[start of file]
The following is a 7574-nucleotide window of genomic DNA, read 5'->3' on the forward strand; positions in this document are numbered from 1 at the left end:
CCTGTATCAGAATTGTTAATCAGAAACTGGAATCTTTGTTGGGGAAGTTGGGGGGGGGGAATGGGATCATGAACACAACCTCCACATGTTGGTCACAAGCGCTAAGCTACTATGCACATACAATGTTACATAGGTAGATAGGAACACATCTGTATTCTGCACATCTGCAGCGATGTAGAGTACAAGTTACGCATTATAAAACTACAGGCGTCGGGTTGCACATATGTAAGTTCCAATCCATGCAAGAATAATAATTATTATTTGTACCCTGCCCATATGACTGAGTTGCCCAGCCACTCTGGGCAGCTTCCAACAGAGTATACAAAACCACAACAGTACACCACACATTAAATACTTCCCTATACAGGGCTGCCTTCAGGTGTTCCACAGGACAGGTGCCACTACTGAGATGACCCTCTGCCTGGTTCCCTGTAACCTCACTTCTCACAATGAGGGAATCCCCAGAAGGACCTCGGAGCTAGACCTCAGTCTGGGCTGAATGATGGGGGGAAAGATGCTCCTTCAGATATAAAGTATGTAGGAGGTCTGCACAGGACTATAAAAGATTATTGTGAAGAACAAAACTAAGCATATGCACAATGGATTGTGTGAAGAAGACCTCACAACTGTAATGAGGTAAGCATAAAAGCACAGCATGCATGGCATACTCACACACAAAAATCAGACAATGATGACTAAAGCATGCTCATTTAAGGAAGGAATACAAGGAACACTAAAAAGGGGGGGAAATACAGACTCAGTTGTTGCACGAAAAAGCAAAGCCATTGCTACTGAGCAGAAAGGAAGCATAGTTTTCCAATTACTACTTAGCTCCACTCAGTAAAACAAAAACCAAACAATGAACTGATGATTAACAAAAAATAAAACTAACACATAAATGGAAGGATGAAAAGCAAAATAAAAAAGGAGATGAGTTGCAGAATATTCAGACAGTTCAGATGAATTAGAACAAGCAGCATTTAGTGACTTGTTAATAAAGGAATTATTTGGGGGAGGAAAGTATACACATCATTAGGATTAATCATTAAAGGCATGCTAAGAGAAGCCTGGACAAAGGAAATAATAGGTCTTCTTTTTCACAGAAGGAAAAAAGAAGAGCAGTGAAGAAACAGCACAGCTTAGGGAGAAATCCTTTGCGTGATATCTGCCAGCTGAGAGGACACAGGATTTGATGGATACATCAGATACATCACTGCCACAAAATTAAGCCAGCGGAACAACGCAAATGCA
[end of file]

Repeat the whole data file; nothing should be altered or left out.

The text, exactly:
The following is a 7574-nucleotide window of genomic DNA, read 5'->3' on the forward strand; positions in this document are numbered from 1 at the left end:
CCTGTATCAGAATTGTTAATCAGAAACTGGAATCTTTGTTGGGGAAGTTGGGGGGGGGGAATGGGATCATGAACACAACCTCCACATGTTGGTCACAAGCGCTAAGCTACTATGCACATACAATGTTACATAGGTAGATAGGAACACATCTGTATTCTGCACATCTGCAGCGATGTAGAGTACAAGTTACGCATTATAAAACTACAGGCGTCGGGTTGCACATATGTAAGTTCCAATCCATGCAAGAATAATAATTATTATTTGTACCCTGCCCATATGACTGAGTTGCCCAGCCACTCTGGGCAGCTTCCAACAGAGTATACAAAACCACAACAGTACACCACACATTAAATACTTCCCTATACAGGGCTGCCTTCAGGTGTTCCACAGGACAGGTGCCACTACTGAGATGACCCTCTGCCTGGTTCCCTGTAACCTCACTTCTCACAATGAGGGAATCCCCAGAAGGACCTCGGAGCTAGACCTCAGTCTGGGCTGAATGATGGGGGGAAAGATGCTCCTTCAGATATAAAGTATGTAGGAGGTCTGCACAGGACTATAAAAGATTATTGTGAAGAACAAAACTAAGCATATGCACAATGGATTGTGTGAAGAAGACCTCACAACTGTAATGAGGTAAGCATAAAAGCACAGCATGCATGGCATACTCACACACAAAAATCAGACAATGATGACTAAAGCATGCTCATTTAAGGAAGGAATACAAGGAACACTAAAAAGGGGGGGAAATACAGACTCAGTTGTTGCACGAAAAAGCAAAGCCATTGCTACTGAGCAGAAAGGAAGCATAGTTTTCCAATTACTACTTAGCTCCACTCAGTAAAACAAAAACCAAACAATGAACTGATGATTAACAAAAAATAAAACTAACACATAAATGGAAGGATGAAAAGCAAAATAAAAAAGGAGATGAGTTGCAGAATATTCAGACAGTTCAGATGAATTAGAACAAGCAGCATTTAGTGACTTGTTAATAAAGGAATTATTTGGGGGAGGAAAGTATACACATCATTAGGATTAATCATTAAAGGCATGCTAAGAGAAGCCTGGACAAAGGAAATAATAGGTCTTCTTTTTCACAGAAGGAAAAAAGAAGAGCAGTGAAGAAACAGCACAGCTTAGGGAGAAATCCTTTGCGTGATATCTGCCAGCTGAGAGGACACAGGATTTGATGGATACATCAGATACATCACTGCCACAAAATTAAGCCAGCGGAACAACGCAAATGCA